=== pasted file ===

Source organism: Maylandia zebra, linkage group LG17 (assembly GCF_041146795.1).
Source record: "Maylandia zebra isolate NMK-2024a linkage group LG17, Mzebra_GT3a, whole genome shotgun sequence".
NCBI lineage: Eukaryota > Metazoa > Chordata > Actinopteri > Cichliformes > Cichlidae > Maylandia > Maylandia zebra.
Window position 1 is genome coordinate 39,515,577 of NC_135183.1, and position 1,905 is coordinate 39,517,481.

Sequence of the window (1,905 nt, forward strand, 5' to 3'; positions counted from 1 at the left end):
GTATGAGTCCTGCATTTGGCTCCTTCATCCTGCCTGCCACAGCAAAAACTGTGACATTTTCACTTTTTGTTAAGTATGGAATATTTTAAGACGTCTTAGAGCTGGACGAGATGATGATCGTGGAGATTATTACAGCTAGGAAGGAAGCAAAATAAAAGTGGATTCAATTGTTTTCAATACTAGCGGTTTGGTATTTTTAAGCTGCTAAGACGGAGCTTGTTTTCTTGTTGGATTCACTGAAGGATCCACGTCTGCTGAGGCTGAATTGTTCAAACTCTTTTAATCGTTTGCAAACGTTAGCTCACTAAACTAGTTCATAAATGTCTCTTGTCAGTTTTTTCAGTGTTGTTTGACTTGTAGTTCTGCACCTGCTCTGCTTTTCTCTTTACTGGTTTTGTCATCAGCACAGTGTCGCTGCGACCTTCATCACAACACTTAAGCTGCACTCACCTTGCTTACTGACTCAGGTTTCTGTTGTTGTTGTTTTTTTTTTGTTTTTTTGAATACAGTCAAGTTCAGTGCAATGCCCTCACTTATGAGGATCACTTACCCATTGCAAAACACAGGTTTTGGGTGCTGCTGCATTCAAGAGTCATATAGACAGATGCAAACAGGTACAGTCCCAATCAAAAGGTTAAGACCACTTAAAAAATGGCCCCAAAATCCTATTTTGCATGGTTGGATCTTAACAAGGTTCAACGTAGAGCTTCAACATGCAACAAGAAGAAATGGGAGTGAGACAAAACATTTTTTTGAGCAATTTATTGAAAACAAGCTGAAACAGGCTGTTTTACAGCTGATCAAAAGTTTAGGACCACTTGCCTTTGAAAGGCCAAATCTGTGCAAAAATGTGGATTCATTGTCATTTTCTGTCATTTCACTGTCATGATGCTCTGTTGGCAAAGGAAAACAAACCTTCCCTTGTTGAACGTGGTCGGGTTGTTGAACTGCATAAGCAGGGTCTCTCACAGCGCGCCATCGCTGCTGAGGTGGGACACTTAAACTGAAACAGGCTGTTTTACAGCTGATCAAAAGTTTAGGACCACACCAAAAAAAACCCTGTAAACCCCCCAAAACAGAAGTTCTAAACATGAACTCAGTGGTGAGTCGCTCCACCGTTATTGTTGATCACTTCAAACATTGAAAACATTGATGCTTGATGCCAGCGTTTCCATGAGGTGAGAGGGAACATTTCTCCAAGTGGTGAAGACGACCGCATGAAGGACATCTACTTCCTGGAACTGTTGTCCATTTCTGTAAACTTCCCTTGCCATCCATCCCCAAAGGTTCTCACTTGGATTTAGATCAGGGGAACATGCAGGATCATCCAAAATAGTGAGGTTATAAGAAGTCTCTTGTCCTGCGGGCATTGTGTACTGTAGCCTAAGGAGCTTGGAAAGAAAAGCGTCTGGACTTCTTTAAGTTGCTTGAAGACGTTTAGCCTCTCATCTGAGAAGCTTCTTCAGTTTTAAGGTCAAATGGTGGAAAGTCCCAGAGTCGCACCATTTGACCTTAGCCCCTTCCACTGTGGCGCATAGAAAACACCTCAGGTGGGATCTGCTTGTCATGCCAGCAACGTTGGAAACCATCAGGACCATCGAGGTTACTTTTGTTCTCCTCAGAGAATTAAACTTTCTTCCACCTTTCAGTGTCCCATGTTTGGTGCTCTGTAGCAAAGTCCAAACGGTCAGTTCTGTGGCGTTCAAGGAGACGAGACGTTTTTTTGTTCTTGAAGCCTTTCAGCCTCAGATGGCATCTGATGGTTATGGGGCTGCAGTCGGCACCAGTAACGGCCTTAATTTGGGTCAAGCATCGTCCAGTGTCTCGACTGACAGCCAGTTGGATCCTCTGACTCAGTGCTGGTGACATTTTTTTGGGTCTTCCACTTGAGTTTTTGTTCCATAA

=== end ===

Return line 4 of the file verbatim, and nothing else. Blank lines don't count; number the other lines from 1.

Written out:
Window position 1 is genome coordinate 39,515,577 of NC_135183.1, and position 1,905 is coordinate 39,517,481.